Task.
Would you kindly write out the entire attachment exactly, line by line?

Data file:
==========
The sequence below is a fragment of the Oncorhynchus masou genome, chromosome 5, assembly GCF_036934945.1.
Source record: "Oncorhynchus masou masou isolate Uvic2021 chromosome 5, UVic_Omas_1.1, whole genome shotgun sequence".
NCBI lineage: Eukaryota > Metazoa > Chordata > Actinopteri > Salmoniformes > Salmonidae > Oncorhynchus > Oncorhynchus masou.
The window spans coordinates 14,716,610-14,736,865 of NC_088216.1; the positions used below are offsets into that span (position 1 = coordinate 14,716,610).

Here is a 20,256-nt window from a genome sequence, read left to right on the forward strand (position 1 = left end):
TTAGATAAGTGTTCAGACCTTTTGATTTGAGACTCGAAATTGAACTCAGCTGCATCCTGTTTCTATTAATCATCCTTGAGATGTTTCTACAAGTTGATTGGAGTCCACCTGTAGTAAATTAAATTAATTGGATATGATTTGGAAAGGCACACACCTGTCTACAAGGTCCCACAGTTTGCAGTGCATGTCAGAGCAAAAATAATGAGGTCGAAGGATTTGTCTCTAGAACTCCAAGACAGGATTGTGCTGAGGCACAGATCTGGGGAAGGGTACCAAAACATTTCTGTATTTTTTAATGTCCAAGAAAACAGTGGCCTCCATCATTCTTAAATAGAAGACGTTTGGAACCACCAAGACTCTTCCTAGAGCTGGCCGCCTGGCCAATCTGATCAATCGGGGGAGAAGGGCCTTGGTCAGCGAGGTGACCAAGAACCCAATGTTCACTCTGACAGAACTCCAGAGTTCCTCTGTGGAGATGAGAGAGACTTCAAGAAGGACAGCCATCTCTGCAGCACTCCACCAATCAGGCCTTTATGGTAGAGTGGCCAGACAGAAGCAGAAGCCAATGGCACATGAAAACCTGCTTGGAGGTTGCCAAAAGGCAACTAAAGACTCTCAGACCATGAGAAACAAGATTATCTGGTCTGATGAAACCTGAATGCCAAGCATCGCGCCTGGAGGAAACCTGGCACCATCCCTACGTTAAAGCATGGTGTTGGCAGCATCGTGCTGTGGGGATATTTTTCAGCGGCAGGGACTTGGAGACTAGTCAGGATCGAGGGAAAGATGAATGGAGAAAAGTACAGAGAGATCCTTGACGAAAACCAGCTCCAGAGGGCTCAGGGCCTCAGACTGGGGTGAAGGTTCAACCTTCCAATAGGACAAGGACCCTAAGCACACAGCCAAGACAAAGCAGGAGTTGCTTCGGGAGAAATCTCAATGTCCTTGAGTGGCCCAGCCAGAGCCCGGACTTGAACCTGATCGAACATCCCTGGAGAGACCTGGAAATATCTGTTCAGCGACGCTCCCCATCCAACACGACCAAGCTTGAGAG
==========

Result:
The sequence below is a fragment of the Oncorhynchus masou genome, chromosome 5, assembly GCF_036934945.1.
Source record: "Oncorhynchus masou masou isolate Uvic2021 chromosome 5, UVic_Omas_1.1, whole genome shotgun sequence".
NCBI lineage: Eukaryota > Metazoa > Chordata > Actinopteri > Salmoniformes > Salmonidae > Oncorhynchus > Oncorhynchus masou.
The window spans coordinates 14,716,610-14,736,865 of NC_088216.1; the positions used below are offsets into that span (position 1 = coordinate 14,716,610).

Here is a 20,256-nt window from a genome sequence, read left to right on the forward strand (position 1 = left end):
TTAGATAAGTGTTCAGACCTTTTGATTTGAGACTCGAAATTGAACTCAGCTGCATCCTGTTTCTATTAATCATCCTTGAGATGTTTCTACAAGTTGATTGGAGTCCACCTGTAGTAAATTAAATTAATTGGATATGATTTGGAAAGGCACACACCTGTCTACAAGGTCCCACAGTTTGCAGTGCATGTCAGAGCAAAAATAATGAGGTCGAAGGATTTGTCTCTAGAACTCCAAGACAGGATTGTGCTGAGGCACAGATCTGGGGAAGGGTACCAAAACATTTCTGTATTTTTTAATGTCCAAGAAAACAGTGGCCTCCATCATTCTTAAATAGAAGACGTTTGGAACCACCAAGACTCTTCCTAGAGCTGGCCGCCTGGCCAATCTGATCAATCGGGGGAGAAGGGCCTTGGTCAGCGAGGTGACCAAGAACCCAATGTTCACTCTGACAGAACTCCAGAGTTCCTCTGTGGAGATGAGAGAGACTTCAAGAAGGACAGCCATCTCTGCAGCACTCCACCAATCAGGCCTTTATGGTAGAGTGGCCAGACAGAAGCAGAAGCCAATGGCACATGAAAACCTGCTTGGAGGTTGCCAAAAGGCAACTAAAGACTCTCAGACCATGAGAAACAAGATTATCTGGTCTGATGAAACCTGAATGCCAAGCATCGCGCCTGGAGGAAACCTGGCACCATCCCTACGTTAAAGCATGGTGTTGGCAGCATCGTGCTGTGGGGATATTTTTCAGCGGCAGGGACTTGGAGACTAGTCAGGATCGAGGGAAAGATGAATGGAGAAAAGTACAGAGAGATCCTTGACGAAAACCAGCTCCAGAGGGCTCAGGGCCTCAGACTGGGGTGAAGGTTCAACCTTCCAATAGGACAAGGACCCTAAGCACACAGCCAAGACAAAGCAGGAGTTGCTTCGGGAGAAATCTCAATGTCCTTGAGTGGCCCAGCCAGAGCCCGGACTTGAACCTGATCGAACATCCCTGGAGAGACCTGGAAATATCTGTTCAGCGACGCTCCCCATCCAACACGACCAAGCTTGAGAG